Nadia Almada's Big Brother victory has been hailed as an important step forward for the transsexual community.
Transsexual groups say Nadia was right to hide her identity
UK support groups were delighted that the British public backed the 27-year-old throughout her 10-week stay in
She received almost 3.9 million votes.
"I think it is marvellous that she won because transsexuals have difficulty being accepted in society as it is," says Lesley Trollip, secretary of the south and west Lancashire Health Education Aids and Liaison group (HEAL).
"It shows to the general public that transsexuals are not just men dressed as women. They are feminine and they are women.
"This victory is really good for the transsexual community. People that are considering having operations now realise that they can be accepted within society."
Janett Scott, president of transgendered support group, the Beaumont Society, also felt that Nadia's victory was very "positive".
But she believes that the win could also go against transsexuals.
"On the one hand it is great that the public have voted for her and it shows some acceptance of the transsexual community, but on the other hand it also highlights transsexual groups and more abuse could be thrown our way as a result. Time will tell," she added.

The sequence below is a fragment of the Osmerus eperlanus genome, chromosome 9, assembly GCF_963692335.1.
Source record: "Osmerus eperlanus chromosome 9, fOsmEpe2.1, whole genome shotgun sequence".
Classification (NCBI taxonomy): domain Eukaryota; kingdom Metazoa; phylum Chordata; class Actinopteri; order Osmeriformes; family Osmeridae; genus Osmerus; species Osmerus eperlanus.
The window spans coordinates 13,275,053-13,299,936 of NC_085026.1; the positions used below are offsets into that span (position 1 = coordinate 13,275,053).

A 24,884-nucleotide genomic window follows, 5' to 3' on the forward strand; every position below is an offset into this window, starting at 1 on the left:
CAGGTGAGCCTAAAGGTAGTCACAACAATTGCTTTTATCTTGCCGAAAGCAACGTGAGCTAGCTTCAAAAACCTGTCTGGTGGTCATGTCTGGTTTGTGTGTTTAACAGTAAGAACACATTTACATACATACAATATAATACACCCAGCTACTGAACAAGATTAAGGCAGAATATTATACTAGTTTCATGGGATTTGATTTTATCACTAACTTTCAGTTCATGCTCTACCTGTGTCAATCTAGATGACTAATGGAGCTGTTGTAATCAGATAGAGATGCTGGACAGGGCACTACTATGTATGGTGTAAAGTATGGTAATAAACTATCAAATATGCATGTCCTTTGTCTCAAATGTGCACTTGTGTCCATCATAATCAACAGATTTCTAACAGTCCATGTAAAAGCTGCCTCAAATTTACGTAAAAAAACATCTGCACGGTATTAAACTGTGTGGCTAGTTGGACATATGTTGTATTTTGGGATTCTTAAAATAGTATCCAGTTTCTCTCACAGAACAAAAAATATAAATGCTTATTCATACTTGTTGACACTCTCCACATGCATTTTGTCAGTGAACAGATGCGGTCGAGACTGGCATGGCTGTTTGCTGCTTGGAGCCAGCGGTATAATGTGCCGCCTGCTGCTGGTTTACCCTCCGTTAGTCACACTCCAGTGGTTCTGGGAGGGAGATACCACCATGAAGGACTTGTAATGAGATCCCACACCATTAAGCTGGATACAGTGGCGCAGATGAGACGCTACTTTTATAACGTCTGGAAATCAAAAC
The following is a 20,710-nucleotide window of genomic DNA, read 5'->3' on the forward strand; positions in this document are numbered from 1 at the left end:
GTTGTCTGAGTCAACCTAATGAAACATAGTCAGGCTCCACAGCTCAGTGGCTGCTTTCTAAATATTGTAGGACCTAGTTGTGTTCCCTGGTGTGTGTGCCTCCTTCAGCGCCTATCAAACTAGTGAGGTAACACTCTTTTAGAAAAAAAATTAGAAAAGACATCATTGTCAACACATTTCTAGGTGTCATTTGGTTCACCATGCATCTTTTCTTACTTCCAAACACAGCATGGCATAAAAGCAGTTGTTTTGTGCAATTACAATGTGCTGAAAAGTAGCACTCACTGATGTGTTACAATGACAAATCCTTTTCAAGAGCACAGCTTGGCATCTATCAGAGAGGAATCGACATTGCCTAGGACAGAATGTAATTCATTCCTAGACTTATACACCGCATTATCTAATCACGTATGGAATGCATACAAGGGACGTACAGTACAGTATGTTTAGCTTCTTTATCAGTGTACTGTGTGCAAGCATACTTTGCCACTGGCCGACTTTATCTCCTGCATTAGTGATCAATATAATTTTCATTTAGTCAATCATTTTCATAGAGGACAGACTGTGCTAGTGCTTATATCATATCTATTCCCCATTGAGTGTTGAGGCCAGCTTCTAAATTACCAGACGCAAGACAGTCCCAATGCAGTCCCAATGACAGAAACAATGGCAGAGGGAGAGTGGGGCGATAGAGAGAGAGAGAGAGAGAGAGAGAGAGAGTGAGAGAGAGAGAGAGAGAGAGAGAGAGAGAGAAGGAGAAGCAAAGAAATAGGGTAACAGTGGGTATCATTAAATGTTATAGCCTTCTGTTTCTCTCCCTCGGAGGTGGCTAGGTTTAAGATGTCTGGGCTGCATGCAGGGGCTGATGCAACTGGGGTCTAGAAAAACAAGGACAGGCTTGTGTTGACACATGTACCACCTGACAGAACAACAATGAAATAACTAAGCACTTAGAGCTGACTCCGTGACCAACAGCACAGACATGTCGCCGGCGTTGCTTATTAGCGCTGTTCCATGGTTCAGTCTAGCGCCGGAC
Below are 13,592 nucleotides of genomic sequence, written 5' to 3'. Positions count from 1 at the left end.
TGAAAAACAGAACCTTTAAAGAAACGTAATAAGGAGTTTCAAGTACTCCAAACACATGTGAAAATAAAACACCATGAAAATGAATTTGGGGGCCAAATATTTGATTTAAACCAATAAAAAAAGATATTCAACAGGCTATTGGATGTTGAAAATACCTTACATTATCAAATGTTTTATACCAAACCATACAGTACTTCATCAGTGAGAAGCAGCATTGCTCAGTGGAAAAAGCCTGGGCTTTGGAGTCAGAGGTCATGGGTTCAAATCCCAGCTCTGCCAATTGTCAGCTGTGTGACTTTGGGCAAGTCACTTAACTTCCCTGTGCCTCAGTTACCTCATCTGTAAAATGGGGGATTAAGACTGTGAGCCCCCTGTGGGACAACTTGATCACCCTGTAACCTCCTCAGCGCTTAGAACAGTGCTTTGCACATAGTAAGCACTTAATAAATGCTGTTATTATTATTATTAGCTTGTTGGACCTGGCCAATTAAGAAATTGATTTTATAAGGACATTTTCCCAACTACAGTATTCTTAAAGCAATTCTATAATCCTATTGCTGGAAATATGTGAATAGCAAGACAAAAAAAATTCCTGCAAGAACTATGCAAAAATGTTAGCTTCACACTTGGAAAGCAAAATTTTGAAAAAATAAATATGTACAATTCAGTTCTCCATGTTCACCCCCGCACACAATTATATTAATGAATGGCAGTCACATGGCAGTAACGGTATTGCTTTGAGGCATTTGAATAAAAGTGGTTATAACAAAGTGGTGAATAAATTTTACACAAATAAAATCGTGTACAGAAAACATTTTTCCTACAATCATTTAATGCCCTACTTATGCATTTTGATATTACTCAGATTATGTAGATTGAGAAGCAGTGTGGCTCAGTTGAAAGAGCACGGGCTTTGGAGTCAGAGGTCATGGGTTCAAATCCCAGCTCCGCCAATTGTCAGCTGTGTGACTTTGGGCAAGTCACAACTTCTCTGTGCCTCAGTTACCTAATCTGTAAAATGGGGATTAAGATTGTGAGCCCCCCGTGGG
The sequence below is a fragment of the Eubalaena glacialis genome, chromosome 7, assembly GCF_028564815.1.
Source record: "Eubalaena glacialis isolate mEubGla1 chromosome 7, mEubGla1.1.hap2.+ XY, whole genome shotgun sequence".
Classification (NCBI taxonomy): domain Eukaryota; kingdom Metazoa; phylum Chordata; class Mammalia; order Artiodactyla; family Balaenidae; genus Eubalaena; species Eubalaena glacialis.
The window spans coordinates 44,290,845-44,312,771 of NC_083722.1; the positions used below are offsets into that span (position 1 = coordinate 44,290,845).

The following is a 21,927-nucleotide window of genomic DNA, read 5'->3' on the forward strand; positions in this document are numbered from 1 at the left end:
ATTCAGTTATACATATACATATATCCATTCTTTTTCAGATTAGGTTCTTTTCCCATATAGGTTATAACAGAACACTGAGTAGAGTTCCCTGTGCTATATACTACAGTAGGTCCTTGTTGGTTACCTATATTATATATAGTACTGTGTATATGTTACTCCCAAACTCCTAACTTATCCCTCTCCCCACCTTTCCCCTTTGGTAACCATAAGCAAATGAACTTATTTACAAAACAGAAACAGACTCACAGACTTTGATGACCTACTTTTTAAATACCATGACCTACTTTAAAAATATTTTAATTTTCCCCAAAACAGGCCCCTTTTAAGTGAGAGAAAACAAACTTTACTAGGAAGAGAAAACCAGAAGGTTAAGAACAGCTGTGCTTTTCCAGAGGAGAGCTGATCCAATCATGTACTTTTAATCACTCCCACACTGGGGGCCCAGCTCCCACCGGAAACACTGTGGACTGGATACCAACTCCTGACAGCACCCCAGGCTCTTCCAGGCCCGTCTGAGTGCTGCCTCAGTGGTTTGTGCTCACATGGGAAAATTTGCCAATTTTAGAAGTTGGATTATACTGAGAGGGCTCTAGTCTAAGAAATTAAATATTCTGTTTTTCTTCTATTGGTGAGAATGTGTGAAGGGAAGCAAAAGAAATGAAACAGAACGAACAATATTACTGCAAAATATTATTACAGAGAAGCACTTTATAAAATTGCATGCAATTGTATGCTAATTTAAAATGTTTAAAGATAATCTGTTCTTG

Nadia kept the fact she was born a man from her fellow housemates and began the Channel 4 series as a 50-1 outsider.
But she endeared herself to the nation to win the £63,500 prize.
"I think Nadia did the right thing by not revealing her identity," Ms Scott said.
"It would have been very difficult for her if she had done so before she went into the house because people's preconceptions of Nadia could have affected their attitude towards her".
Ms Trollip also felt that Nadia was right to keep her identity to herself.
She added : "There were a few times when I think she wanted to tell the other housemates.
"But she said she wanted to be accepted as a woman not as a transsexual. She was and that was a really good thing."
Nadia's victory comes as plans to allow transsexuals to marry look set to be enforced later this year.
The Gender Recognition Bill was announced in draft form in July 2003 following a landmark ruling by the European Court of Human Rights in 2002 which said current UK law breached transsexuals' human rights.
Ms Scott has campaigned vigilantly for the Bill.
She said: "We believe this is a significant victory because we have been fighting for this for 30 years.
"I am really pleased that it has finally gone through Parliament and we are just waiting for it to come into force now".
The measures will also allow transsexuals to apply for substitute birth certificates showing their new genders.
"Winning this bill is very significant not just for marriage but also for gender because it allows transsexuals to apply for birth certificates showing their new genders, " Ms Trollip said.
"This has never been allowed before and I think it is a very good thing because it gives transsexuals the freedom to change their birth certificates from male to female."